If the U.S. pork industry is going to sell significantly more pork, it will be in the export market. U.S. consumers have done their part to pick up the pace of pork demand, but even with high-protein diets, there's a lid to their consumption.

The international market, on the other hand, offers tremendous potential. Many markets are under served, and we’ve seen the shift in consumption toward more and better meat when a country increases its per capita income.

While exports offer opportunity, committing to those markets adds some vulnerability to any product. The more dependent an industry becomes on exports, the more risk it carries if those markets close. The Canadian beef industry is one such example, as it had geared up to export 50 percent of its production. Then it was hit with a bovine spongiform encephalopathy case last spring. Worldwide, countries immediately shut off Canadian beef exports. Some experts believe that industry will never fully recover.

The United States’ experience with its single BSE case in December is similar, with 40 countries halting U.S. beef exports, but the impact was less extreme partly because only 10 percent of annual beef production is sold overseas. Still, exports dropped by 97 percent in January alone, for a total impact of $3 billion.

More recently, avian flu has disrupted poultry trade, mostly in and around Asia. Still, the U.S. poultry trade has experienced only a hiccup as it found strains of bird flu in Texas, Delaware and Maryland. The difference is that the strains were not the same as the ones found in Asia that pose a human-health concern. That allowed the acceptance of regionalization, which basically means that countries would accept products from states other than those identified with bird flu. The U.S. poultry industry exports about 15 percent of its annual production.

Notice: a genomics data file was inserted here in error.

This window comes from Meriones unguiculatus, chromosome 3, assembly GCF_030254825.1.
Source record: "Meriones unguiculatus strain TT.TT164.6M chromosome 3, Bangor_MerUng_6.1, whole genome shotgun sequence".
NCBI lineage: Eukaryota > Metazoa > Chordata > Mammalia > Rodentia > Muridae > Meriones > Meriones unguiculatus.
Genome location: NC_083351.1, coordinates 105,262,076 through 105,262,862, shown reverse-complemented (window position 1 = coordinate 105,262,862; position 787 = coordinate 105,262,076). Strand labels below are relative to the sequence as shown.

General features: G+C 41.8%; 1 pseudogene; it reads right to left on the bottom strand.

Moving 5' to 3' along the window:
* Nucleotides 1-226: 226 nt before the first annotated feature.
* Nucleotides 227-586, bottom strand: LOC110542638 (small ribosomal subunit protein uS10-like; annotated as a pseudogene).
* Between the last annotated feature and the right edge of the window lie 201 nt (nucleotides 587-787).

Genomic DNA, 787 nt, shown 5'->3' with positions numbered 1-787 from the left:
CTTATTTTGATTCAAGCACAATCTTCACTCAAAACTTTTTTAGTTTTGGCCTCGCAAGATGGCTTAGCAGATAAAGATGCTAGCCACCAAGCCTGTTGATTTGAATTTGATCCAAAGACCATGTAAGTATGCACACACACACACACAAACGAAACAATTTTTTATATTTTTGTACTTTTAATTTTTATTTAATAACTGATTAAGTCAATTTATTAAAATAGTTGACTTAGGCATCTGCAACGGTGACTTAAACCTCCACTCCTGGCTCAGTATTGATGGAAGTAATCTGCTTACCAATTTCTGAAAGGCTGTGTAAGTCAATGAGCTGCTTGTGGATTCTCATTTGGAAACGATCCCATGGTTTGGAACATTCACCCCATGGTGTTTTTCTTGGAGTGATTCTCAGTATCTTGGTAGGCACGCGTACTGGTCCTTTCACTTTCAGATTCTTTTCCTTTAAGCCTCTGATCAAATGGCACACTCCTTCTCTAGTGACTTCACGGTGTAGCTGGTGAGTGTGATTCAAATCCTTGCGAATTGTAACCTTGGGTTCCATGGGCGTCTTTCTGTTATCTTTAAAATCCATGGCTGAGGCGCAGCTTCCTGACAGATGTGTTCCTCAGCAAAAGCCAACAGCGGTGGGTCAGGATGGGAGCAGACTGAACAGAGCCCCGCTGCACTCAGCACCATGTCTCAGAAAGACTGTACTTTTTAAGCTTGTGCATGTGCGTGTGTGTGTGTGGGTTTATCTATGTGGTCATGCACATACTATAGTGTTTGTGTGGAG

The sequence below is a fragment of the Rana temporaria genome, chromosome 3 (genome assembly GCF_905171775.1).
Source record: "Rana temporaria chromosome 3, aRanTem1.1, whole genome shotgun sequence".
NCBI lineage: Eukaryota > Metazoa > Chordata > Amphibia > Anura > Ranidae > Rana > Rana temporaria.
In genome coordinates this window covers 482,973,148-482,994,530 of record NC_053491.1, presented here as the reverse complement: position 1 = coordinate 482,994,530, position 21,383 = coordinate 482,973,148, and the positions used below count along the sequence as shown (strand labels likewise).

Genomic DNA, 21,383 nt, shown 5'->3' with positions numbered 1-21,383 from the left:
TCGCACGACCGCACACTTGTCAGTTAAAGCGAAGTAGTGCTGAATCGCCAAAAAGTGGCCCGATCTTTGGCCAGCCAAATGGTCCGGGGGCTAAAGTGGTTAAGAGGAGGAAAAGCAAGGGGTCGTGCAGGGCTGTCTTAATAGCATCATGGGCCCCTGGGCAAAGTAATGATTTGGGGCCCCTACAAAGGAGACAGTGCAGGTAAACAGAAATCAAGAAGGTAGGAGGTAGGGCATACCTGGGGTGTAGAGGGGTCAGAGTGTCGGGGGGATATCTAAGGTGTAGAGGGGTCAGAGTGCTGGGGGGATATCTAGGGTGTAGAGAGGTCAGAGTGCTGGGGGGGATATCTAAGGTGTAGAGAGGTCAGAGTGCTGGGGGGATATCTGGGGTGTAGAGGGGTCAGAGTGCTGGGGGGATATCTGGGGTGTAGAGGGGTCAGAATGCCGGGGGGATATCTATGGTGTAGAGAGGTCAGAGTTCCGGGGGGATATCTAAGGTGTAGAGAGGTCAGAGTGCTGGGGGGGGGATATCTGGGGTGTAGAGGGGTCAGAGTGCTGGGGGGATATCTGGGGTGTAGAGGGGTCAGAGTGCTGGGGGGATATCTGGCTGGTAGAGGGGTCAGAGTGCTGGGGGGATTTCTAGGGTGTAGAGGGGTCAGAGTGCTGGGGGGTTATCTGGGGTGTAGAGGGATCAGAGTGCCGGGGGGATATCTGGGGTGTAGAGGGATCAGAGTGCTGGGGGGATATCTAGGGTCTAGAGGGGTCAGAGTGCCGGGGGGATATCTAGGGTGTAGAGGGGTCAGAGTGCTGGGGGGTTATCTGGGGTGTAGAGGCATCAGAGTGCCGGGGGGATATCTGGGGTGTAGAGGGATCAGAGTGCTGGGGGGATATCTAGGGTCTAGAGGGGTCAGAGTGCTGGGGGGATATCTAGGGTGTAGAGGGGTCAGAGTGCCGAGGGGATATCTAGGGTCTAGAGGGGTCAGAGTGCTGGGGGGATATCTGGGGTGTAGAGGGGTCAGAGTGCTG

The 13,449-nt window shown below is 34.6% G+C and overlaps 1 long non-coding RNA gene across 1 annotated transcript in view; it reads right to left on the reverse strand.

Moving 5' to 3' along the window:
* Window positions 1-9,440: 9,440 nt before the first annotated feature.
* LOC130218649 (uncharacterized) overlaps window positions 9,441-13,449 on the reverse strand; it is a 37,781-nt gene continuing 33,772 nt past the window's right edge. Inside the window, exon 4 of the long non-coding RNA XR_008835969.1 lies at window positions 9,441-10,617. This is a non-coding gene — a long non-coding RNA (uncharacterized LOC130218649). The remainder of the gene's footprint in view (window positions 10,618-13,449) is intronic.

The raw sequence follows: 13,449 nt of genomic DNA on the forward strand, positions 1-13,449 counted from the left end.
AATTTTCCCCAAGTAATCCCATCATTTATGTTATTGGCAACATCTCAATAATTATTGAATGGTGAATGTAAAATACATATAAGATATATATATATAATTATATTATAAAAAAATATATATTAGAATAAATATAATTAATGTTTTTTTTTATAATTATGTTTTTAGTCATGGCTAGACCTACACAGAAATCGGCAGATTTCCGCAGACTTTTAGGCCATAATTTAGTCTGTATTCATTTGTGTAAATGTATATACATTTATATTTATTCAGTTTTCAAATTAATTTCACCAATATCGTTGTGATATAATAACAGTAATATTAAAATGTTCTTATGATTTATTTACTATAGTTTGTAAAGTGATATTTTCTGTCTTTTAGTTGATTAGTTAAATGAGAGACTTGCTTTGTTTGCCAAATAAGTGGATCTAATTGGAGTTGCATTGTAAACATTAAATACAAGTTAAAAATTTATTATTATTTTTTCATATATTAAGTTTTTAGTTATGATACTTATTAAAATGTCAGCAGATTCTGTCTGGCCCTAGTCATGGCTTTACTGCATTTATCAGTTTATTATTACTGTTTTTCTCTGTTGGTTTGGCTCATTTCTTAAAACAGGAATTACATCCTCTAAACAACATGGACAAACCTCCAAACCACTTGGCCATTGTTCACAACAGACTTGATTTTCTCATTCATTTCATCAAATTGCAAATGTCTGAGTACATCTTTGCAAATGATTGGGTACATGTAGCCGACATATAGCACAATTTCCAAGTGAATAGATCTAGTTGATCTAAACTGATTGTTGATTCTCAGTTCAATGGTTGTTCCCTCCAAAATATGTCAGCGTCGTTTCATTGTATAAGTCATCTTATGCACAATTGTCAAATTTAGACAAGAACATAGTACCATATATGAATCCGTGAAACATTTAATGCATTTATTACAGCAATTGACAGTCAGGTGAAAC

U.S. pork exports stand at 8 percent of its annual production. The industry has benefited from countries needing to replace beef and poultry exports from various sources. January pork exports were the fourth highest on record. Indications suggest that February sales will be similar.

So far, so good for the U.S. pork industry, as it has not faced the same disease threats as beef and poultry. That doesn’t mean it couldn’t happen. Nor does it mean the type of volatility that export markets present—whether it’s due to disease or human-health concerns, trade issues or politics—is a good reason not to court more export markets. It does mean the industry needs to be aware of the vulnerability it presents, and put programs in place, like herd health monitoring and animal identification, to head off potential problems.